McWilliams goes on to look at some of the theological issues that relate to this side of the argument.  One consequence of affirming the filioque is that it bans any revelation independent of Jesus and any presence or encounter of the Spirit is linked to the presence of the living Christ (176-177).  McWilliams says defenders of the filioque have to be ready to defend questions, such as “Is the Spirit’s task primarily to illumine the revelation in jesus and recorded in scripture?” or “Can new insights or ‘revelations’ come directly from the Spirit today?” (177)  He also points out that the filioque issue is related to contemporary debates regarding the finality of Jesus in reference to religious pluralism and that for theologians, like Barth, rejecting the filioque opens the door to the possibility of a meaningful relationship to God separate from the special revelation in Jesus (177).  

Next we turn to Moltman’s argument against the filioque....stayed tuned for Part II.

McWilliams, Warren. “Why All the Fuss about Filioque? Karl Barth and Jürgen Moltmann on the Procession of the Spirit.” Perspectives in Religious Studies 22, no 2 (Sum 1995): 167-181.

Friday, November 30, 2012

Theo 351: Spirit in Other Religions?


From my experience, Christian tradition and theology has never been very positive toward other religious traditions.  There is a fear of threatening the distinctiveness of Christ’s incarnation if the Spirit is thought to be active outside the gospel and church.  People might get confused and between true and false religion, which could lead to assimilation and syncretism (203).  There’s a section in Pinnock’s article, “Flame of Love,” that deals with this topic and even puts a positive spin on it.  He writes, “It would be strange if the Spirit excused himself from the very arena of culture where people search for meaning.  If God is reaching out to sinners, it is hard to comprehend why he would not do so in the sphere of religion” (203).  If the Spirit is working outside of the church, why would he not be working in other religions and cultures to draw those people closer to God’s truth?  I think we can learn a lot from other religions and that our openness and authentic interaction with people of other faiths leads to the betterment of all involved.  Pinnock writes:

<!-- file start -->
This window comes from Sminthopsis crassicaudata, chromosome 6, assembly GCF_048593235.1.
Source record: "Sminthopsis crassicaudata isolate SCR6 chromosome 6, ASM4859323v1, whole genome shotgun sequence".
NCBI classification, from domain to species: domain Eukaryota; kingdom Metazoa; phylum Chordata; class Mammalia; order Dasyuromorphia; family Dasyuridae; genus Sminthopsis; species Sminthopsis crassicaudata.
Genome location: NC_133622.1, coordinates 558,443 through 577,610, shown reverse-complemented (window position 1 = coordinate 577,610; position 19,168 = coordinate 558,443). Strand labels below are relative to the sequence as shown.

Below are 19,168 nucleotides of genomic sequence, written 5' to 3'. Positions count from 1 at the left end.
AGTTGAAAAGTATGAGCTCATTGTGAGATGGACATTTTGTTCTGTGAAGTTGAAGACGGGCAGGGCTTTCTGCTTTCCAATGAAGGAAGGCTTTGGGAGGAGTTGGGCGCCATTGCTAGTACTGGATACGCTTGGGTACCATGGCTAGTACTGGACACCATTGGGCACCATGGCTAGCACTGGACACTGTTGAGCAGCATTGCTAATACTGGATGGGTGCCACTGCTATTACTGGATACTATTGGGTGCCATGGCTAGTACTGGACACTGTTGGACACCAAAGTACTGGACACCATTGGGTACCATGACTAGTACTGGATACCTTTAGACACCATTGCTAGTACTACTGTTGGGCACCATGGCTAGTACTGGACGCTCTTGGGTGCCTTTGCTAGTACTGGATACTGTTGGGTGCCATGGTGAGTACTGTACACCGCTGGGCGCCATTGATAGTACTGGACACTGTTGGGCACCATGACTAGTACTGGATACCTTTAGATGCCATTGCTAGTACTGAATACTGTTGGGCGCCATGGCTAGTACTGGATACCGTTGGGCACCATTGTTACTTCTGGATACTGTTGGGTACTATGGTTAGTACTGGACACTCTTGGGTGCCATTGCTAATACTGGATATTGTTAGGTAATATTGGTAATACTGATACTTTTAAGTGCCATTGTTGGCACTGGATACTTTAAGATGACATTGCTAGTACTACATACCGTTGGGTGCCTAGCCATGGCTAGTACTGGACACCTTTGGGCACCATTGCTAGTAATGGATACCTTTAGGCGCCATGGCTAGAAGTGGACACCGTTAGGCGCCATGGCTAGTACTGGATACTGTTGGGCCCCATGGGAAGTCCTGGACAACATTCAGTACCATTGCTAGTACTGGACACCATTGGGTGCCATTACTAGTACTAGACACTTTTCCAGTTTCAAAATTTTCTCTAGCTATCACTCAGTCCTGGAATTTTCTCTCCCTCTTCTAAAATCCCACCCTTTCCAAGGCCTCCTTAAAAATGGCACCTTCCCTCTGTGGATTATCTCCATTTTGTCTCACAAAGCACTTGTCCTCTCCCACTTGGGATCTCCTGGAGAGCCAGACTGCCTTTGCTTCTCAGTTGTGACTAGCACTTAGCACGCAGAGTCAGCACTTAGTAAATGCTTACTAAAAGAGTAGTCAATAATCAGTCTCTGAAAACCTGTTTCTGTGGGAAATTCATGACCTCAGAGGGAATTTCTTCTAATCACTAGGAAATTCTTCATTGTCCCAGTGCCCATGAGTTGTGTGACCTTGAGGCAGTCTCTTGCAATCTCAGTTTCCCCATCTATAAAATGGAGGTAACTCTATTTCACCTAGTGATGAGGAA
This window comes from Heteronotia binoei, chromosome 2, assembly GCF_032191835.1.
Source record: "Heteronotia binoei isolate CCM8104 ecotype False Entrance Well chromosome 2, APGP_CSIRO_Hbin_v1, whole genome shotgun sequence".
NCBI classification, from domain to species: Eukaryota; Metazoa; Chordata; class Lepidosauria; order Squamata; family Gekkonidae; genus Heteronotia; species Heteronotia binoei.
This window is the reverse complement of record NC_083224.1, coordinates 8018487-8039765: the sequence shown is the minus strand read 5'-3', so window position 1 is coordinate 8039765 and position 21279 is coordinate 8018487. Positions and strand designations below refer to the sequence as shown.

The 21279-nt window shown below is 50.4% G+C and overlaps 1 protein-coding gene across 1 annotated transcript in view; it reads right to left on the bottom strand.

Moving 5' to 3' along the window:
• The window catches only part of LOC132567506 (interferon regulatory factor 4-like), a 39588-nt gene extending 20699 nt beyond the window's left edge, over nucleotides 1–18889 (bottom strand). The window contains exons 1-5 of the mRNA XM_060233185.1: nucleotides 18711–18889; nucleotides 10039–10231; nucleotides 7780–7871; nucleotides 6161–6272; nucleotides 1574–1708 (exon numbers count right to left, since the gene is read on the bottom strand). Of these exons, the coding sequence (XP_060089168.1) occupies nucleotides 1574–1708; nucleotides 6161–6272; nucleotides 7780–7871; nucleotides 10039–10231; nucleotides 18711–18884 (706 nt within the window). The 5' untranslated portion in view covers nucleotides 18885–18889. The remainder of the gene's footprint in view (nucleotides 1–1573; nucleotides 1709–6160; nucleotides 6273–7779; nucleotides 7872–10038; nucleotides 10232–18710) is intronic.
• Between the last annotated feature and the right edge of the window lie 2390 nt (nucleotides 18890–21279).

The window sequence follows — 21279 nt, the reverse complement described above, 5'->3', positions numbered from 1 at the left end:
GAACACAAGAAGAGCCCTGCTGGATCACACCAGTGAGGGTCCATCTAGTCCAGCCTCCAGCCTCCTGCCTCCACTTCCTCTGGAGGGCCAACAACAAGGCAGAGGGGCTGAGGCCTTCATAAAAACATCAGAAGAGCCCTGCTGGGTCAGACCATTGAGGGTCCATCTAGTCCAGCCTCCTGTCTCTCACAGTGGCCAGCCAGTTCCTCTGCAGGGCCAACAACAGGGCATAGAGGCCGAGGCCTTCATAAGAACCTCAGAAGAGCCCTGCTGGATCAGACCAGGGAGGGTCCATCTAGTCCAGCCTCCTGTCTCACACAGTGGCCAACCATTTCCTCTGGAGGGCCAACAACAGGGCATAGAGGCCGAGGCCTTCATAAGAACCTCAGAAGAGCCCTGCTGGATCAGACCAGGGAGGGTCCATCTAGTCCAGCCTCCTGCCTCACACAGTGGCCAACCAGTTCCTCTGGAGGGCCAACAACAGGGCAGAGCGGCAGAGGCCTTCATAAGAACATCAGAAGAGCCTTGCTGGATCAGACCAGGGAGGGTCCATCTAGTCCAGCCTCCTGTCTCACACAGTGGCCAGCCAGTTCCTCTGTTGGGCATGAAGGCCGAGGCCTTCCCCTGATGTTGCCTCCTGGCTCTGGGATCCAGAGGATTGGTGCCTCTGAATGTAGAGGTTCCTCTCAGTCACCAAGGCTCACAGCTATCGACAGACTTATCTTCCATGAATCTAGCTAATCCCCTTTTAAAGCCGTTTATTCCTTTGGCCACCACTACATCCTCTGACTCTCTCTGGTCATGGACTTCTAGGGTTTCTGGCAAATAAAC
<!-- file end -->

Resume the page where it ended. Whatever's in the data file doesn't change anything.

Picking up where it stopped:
Openness to others does not imply that they have heard God’s voice accurately and know only truth with no admixture of error.  All of us make mistakes in our theologies, because God’s ways are not coercive and because the truth can be suppressed by unrighteousness.  But we should not prejudge such things.  Spirit is present everywhere, and God’s truth may have penetrated any given religion and culture at some point.  We should be eager to find out.  What an opening for mission it would supply! (202)

The Spirit is at work everywhere and if we are open to learning about other religions, we might be surprised to find that God’s truth has permeated that given religion and how our respectful openness might lead to open doors for dialogue and evangelism.

Furthermore, Pinnock writes: “We have to say both yes and no to other religions.  On the one hand, we should accept any spiritual depth and truth in them.  On the other hand, we must reject darkness and error and at the very least other faiths as insufficient apart from fulfillment in Christ.  The key is to hold fast to two truths: the universal operations of grace and the uniqueness of its manifestation in Jesus Christ” (202).  Being open to how the Spirit is working in other religions does not mean accepting everything about them, but staying hopeful that certain aspects can be brought to fulfillment in Christ.  Pinnock points out that this flexible attitude and the impression that aspects of religion can be brought to fulfillment in Christ is present in the Bible: Peter’s openness to pagans (Acts 10:35), Paul’s generous spirit at Lystra (14:17), in the Athens apologetic (Acts 17:22-31), and Jesus’ genealogy carrying on all the way to Adam, which illustrates that Jesus is the fulfillment of God’s relations with humanity and that grace is not absent from history but prepares for the coming of Christ, (202).   God is at work and active everywhere, which includes the religious life of humanity; therefore, we need to be open and enter into those faiths of others and look for points of contact and commonalities in hopes of an inter-religious dialogue.